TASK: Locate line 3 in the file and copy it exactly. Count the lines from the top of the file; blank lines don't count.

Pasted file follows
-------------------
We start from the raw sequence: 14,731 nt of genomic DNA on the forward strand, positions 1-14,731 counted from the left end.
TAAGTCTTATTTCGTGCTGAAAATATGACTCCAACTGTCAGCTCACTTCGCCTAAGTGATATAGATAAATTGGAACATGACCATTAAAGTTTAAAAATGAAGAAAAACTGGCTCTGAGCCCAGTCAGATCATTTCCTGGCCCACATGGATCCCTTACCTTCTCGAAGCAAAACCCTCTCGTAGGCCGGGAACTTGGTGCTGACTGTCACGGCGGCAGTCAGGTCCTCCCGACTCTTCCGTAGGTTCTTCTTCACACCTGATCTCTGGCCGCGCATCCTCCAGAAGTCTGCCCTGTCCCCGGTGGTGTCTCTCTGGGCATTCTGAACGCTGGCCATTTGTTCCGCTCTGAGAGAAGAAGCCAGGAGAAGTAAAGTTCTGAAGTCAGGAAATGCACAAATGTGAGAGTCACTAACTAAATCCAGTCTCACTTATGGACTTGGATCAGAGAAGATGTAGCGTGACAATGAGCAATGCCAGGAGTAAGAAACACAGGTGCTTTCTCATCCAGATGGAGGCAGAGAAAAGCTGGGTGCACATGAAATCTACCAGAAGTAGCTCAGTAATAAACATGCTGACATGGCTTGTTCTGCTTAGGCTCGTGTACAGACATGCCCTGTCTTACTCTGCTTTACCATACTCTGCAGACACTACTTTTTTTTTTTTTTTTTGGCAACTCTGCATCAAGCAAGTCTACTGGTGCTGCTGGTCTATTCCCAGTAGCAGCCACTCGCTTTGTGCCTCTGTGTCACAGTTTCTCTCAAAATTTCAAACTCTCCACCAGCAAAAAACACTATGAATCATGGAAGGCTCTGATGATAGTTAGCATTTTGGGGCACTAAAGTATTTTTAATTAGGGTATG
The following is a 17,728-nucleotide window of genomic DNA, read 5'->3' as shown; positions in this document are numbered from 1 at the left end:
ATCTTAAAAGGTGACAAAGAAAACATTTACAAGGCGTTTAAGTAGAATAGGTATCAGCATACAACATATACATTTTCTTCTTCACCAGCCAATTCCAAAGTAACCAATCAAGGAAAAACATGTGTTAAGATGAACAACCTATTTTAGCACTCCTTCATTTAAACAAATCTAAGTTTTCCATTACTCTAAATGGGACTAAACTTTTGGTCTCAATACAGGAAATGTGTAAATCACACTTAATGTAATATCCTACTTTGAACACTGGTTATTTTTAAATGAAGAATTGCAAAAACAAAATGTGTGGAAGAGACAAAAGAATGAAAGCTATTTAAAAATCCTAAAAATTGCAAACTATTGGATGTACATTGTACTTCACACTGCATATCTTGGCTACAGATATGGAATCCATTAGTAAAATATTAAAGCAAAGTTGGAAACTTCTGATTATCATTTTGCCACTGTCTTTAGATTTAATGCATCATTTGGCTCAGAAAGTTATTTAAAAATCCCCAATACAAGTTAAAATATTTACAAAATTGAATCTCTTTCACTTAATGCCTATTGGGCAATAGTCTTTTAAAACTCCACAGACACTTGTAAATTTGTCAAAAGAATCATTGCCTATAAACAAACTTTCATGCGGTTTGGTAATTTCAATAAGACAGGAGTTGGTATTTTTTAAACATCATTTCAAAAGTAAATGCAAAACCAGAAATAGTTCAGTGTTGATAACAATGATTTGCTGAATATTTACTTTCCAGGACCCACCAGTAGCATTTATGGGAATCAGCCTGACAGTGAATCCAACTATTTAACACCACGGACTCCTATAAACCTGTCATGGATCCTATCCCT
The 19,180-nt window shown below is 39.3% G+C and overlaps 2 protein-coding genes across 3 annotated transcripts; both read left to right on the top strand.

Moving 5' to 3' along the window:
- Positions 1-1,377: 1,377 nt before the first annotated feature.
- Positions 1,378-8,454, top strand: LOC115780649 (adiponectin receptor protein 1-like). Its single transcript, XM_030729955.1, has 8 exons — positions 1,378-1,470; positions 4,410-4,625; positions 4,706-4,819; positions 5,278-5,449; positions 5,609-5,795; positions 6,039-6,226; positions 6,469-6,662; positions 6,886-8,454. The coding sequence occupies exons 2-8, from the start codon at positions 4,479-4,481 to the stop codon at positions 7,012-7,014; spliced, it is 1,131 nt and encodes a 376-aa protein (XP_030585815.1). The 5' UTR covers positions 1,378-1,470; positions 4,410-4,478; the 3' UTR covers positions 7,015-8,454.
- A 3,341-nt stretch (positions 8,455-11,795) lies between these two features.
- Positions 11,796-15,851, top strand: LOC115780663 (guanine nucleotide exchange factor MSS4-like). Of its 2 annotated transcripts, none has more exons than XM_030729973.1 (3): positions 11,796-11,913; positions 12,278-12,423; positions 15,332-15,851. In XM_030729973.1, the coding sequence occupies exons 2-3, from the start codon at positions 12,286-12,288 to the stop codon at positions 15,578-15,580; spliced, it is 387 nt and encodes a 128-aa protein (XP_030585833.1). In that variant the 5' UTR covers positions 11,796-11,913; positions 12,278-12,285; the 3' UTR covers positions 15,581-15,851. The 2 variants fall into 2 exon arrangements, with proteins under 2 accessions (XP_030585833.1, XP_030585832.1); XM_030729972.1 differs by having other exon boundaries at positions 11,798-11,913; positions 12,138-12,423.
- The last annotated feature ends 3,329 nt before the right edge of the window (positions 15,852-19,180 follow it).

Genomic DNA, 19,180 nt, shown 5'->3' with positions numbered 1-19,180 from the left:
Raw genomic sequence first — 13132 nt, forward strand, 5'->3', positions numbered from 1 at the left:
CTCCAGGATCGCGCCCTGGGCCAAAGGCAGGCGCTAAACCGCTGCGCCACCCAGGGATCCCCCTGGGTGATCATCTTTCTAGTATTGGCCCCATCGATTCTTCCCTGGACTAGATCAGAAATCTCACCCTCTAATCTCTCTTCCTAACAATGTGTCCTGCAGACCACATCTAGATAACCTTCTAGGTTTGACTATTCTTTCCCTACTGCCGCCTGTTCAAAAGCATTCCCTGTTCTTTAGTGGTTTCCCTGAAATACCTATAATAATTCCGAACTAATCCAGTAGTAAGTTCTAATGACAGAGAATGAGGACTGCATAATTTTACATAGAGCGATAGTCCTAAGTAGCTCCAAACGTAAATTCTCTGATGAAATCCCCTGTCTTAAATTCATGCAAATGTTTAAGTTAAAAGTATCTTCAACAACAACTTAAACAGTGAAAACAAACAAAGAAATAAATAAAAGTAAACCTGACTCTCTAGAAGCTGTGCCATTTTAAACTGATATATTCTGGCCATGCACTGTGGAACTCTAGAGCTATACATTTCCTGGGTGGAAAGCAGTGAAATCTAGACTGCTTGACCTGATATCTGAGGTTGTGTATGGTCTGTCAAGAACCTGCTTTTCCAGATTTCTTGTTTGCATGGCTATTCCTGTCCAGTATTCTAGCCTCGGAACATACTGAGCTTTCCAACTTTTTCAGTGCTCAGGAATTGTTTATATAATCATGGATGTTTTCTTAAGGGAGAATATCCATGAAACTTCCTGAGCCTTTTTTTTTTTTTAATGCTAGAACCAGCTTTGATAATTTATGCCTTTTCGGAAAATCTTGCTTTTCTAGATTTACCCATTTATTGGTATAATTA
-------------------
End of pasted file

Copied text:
The following is a 17,728-nucleotide window of genomic DNA, read 5'->3' as shown; positions in this document are numbered from 1 at the left end: